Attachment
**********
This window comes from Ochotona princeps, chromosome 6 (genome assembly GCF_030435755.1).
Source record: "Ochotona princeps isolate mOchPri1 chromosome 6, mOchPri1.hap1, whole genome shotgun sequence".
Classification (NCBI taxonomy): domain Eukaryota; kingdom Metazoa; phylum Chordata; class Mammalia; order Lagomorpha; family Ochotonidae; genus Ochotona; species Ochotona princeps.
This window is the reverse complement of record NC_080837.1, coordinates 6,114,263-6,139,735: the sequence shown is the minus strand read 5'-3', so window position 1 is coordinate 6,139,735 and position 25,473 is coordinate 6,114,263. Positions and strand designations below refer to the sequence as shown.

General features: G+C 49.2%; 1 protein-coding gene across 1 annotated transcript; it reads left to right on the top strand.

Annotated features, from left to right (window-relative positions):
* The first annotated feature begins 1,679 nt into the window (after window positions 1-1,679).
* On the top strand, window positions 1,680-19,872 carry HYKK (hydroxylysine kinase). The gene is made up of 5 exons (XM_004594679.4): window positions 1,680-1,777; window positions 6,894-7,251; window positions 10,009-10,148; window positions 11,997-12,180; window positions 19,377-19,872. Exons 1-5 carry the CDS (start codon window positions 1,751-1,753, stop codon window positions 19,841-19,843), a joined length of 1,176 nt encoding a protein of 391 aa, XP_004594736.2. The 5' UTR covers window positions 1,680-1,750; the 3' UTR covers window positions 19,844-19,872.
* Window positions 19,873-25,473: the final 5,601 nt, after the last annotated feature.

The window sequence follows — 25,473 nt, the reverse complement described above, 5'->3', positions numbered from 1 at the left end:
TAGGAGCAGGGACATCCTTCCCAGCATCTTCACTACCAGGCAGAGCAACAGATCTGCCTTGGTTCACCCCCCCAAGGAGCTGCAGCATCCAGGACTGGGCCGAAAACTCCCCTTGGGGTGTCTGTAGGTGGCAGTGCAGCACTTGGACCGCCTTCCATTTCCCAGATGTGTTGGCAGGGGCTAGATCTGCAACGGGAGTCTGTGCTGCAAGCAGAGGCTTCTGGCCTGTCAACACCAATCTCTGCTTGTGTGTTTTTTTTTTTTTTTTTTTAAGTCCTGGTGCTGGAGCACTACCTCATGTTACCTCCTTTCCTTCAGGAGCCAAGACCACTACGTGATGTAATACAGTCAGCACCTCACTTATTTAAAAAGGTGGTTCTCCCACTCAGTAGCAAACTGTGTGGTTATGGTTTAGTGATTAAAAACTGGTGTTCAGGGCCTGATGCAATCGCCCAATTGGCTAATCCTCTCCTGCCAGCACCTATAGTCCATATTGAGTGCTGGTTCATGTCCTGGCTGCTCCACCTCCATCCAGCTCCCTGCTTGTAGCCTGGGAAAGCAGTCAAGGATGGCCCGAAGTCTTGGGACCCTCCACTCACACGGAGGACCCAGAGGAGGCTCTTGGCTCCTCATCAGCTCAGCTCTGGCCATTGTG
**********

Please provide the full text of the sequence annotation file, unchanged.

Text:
This window comes from Ochotona princeps, chromosome 6 (genome assembly GCF_030435755.1).
Source record: "Ochotona princeps isolate mOchPri1 chromosome 6, mOchPri1.hap1, whole genome shotgun sequence".
Classification (NCBI taxonomy): domain Eukaryota; kingdom Metazoa; phylum Chordata; class Mammalia; order Lagomorpha; family Ochotonidae; genus Ochotona; species Ochotona princeps.
This window is the reverse complement of record NC_080837.1, coordinates 6,114,263-6,139,735: the sequence shown is the minus strand read 5'-3', so window position 1 is coordinate 6,139,735 and position 25,473 is coordinate 6,114,263. Positions and strand designations below refer to the sequence as shown.

General features: G+C 49.2%; 1 protein-coding gene across 1 annotated transcript; it reads left to right on the top strand.

Annotated features, from left to right (window-relative positions):
* The first annotated feature begins 1,679 nt into the window (after window positions 1-1,679).
* On the top strand, window positions 1,680-19,872 carry HYKK (hydroxylysine kinase). The gene is made up of 5 exons (XM_004594679.4): window positions 1,680-1,777; window positions 6,894-7,251; window positions 10,009-10,148; window positions 11,997-12,180; window positions 19,377-19,872. Exons 1-5 carry the CDS (start codon window positions 1,751-1,753, stop codon window positions 19,841-19,843), a joined length of 1,176 nt encoding a protein of 391 aa, XP_004594736.2. The 5' UTR covers window positions 1,680-1,750; the 3' UTR covers window positions 19,844-19,872.
* Window positions 19,873-25,473: the final 5,601 nt, after the last annotated feature.

The window sequence follows — 25,473 nt, the reverse complement described above, 5'->3', positions numbered from 1 at the left end:
TAGGAGCAGGGACATCCTTCCCAGCATCTTCACTACCAGGCAGAGCAACAGATCTGCCTTGGTTCACCCCCCCAAGGAGCTGCAGCATCCAGGACTGGGCCGAAAACTCCCCTTGGGGTGTCTGTAGGTGGCAGTGCAGCACTTGGACCGCCTTCCATTTCCCAGATGTGTTGGCAGGGGCTAGATCTGCAACGGGAGTCTGTGCTGCAAGCAGAGGCTTCTGGCCTGTCAACACCAATCTCTGCTTGTGTGTTTTTTTTTTTTTTTTTTTAAGTCCTGGTGCTGGAGCACTACCTCATGTTACCTCCTTTCCTTCAGGAGCCAAGACCACTACGTGATGTAATACAGTCAGCACCTCACTTATTTAAAAAGGTGGTTCTCCCACTCAGTAGCAAACTGTGTGGTTATGGTTTAGTGATTAAAAACTGGTGTTCAGGGCCTGATGCAATCGCCCAATTGGCTAATCCTCTCCTGCCAGCACCTATAGTCCATATTGAGTGCTGGTTCATGTCCTGGCTGCTCCACCTCCATCCAGCTCCCTGCTTGTAGCCTGGGAAAGCAGTCAAGGATGGCCCGAAGTCTTGGGACCCTCCACTCACACGGAGGACCCAGAGGAGGCTCTTGGCTCCTCATCAGCTCAGCTCTGGCCATTGTG